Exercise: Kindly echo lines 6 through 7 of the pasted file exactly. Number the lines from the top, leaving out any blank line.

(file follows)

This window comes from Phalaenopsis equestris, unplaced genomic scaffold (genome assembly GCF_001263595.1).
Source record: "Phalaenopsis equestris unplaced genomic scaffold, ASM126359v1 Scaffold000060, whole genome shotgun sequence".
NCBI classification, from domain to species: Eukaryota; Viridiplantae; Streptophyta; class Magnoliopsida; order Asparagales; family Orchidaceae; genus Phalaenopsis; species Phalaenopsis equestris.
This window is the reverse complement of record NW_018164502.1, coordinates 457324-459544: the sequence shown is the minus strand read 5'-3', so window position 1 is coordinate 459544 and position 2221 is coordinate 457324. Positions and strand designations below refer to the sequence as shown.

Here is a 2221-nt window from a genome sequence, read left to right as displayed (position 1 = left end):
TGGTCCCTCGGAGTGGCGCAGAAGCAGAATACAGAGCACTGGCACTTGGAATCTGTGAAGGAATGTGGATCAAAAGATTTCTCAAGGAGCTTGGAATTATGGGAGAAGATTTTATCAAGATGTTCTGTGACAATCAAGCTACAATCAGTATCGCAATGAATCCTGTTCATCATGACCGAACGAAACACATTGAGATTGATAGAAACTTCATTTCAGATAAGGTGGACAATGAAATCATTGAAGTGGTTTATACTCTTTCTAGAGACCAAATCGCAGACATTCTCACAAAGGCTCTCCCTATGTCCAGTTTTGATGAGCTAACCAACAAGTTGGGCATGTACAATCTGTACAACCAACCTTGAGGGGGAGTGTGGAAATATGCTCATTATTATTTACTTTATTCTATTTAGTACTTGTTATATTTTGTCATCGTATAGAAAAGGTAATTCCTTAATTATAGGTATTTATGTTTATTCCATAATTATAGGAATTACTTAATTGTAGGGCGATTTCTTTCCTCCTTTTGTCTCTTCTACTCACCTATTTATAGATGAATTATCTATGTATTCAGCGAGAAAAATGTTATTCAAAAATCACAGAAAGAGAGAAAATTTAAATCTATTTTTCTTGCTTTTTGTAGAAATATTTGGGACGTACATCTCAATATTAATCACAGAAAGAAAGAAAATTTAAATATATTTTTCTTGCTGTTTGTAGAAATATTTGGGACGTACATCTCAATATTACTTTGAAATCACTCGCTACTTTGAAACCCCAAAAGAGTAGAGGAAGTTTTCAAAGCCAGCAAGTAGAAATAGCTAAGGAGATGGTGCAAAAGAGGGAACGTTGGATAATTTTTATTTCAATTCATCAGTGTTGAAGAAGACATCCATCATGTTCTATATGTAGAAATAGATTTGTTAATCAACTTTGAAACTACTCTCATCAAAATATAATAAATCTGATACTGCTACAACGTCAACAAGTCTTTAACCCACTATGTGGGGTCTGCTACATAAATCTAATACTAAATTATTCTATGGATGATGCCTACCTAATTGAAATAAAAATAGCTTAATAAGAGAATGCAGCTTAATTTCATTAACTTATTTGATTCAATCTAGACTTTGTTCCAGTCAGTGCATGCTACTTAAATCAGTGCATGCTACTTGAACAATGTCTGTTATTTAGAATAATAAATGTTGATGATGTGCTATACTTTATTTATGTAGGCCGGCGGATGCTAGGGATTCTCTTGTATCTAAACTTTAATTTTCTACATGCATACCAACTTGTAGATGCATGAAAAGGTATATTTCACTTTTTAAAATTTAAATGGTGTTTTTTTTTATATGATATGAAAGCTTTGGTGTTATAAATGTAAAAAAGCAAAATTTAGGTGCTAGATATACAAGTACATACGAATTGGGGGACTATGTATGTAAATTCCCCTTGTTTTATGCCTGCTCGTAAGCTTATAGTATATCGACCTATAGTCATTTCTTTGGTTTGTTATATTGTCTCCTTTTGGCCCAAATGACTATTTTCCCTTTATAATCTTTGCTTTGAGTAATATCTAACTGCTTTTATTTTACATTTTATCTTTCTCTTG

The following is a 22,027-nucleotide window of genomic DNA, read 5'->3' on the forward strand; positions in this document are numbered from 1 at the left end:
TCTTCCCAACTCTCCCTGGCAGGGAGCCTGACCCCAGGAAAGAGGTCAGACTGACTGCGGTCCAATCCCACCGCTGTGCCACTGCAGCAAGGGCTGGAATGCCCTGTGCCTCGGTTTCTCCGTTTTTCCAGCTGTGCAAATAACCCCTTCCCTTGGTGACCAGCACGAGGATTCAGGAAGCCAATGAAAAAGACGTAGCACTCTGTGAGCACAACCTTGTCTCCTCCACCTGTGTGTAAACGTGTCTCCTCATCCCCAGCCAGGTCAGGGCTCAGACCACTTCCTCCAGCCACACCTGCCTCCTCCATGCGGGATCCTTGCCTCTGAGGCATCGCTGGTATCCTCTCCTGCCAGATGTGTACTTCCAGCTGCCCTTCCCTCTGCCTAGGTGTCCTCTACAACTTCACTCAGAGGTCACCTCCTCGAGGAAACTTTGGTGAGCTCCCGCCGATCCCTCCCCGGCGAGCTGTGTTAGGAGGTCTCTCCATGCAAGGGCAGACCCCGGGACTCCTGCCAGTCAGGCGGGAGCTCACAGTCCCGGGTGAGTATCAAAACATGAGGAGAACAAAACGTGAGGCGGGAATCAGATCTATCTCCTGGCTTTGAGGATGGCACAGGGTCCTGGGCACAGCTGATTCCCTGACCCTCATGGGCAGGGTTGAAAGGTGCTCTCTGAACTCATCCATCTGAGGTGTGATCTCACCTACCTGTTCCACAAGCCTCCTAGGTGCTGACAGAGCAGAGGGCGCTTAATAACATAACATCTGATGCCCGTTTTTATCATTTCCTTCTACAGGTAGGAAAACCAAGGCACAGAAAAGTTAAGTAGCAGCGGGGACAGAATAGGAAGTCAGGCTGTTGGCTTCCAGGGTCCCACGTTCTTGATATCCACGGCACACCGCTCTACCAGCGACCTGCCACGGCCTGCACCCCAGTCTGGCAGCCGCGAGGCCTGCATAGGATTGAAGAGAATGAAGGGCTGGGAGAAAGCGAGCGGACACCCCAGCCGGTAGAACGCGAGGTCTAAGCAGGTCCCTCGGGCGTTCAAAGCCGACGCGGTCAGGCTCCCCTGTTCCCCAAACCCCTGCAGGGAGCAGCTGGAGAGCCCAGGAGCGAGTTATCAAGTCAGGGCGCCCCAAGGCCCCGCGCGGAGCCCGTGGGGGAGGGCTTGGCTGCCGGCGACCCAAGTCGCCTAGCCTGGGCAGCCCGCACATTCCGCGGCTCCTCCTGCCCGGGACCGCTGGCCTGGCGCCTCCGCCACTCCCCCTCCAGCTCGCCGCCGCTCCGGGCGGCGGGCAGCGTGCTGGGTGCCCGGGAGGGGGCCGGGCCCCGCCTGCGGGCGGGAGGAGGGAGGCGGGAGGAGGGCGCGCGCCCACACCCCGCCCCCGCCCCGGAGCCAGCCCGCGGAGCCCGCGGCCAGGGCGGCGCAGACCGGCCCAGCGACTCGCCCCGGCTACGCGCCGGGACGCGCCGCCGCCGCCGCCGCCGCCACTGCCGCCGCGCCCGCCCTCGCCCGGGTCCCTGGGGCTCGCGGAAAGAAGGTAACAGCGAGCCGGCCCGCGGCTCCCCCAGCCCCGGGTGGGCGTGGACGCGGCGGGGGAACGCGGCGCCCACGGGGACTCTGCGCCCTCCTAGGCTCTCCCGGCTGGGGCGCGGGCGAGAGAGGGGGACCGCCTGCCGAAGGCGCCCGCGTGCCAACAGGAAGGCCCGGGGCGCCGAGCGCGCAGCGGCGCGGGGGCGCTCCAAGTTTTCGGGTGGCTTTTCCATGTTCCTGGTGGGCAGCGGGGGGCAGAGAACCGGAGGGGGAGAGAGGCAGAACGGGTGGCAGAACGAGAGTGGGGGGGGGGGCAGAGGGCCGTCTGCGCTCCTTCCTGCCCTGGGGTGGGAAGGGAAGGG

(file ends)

TGGTCCCTCGGAGTGGCGCAGAAGCAGAATACAGAGCACTGGCACTTGGAATCTGTGAAGGAATGTGGATCAAAAGATTTCTCAAGGAGCTTGGAATTATGGGAGAAGATTTTATCAAGATGTTCTGTGACAATCAAGCTACAATCAGTATCGCAATGAATCCTGTTCATCATGACCGAACGAAACACATTGAGATTGATAGAAACTTCATTTCAGATAAGGTGGACAATGAAATCATTGAAGTGGTTTATACTCTTTCTAGAGACCAAATCGCAGACATTCTCACAAAGGCTCTCCCTATGTCCAGTTTTGATGAGCTAACCAACAAGTTGGGCATGTACAATCTGTACAACCAACCTTGAGGGGGAGTGTGGAAATATGCTCATTATTATTTACTTTATTCTATTTAGTACTTGTTATATTTTGTCATCGTATAGAAAAGGTAATTCCTTAATTATAGGTATTTATGTTTATTCCATAATTATAGGAATTACTTAATTGTAGGGCGATTTCTTTCCTCCTTTTGTCTCTTCTACTCACCTATTTATAGATGAATTATCTATGTATTCAGCGAGAAAAATGTTATTCAAAAATCACAGAAAGAGAGAAAATTTAAATCTATTTTTCTTGCTTTTTGTAGAAATATTTGGGACGTACATCTCAATATTAATCACAGAAAGAAAGAAAATTTAAATATATTTTTCTTGCTGTTTGTAGAAATATTTGGGACGTACATCTCAATATTACTTTGAAATCACTCGCTACTTTGAAACCCCAAAAGAGTAGAGGAAGTTTTCAAAGCCAGCAAGTAGAAATAGCTAAGGAGATGGTGCAAAAGAGGGAACGTTGGATAATTTTTATTTCAATTCATCAGTGTTGAAGAAGACATCCATCATGTTCTATATGTAGAAATAGATTTGTTAATCAACTTTGAAACTACTCTCATCAAAATATAATAAATCTGATACTGCTACAACGTCAACAAGTCTTTAACCCACTATGTGGGGTCTGCTACATAAATCTAATACTAAATTATTCTATGGATGATGCCTACCTAATTGAAATAAAAATAGCTTAATAAGAGAATGCAGCTTAATTTCATTAACTTATTTGATTCAATCTAGACTTTGTTCCAGTCAGTGCATGCTACTTAAATCAGTGCATGCTACTTGAACAATGTCTGTTATTTAGAATAATAAATGTTGATGATGTGCTATACTTTATTTATGTAGGCCGGCGGATGCTAGGGATTCTCTTGTATCTAAACTTTAATTTTCTACATGCATACCAACTTGTAGATGCATGAAAAGGTATATTTCACTTTTTAAAATTTAAATGGTGTTTTTTTTTATATGATATGAAAGCTTTGGTGTTATAAATGTAAAAAAGCAAAATTTAGGTGCTAGATATACAAGTACATACGAATTGGGGGACTATGTATGTAAATTCCCCTTGTTTTATGCCTGCTCGTAAGCTTATAGTATATCGACCTATAGTCATTTCTTTGGTTTGTTATATTGTCTCCTTTTGGCCCAAATGACTATTTTCCCTTTATAATCTTTGCTTTGAGTAATATCTAACTGCTTTTATTTTACATTTTATCTTTCTCTTG

The following is a 22,027-nucleotide window of genomic DNA, read 5'->3' on the forward strand; positions in this document are numbered from 1 at the left end: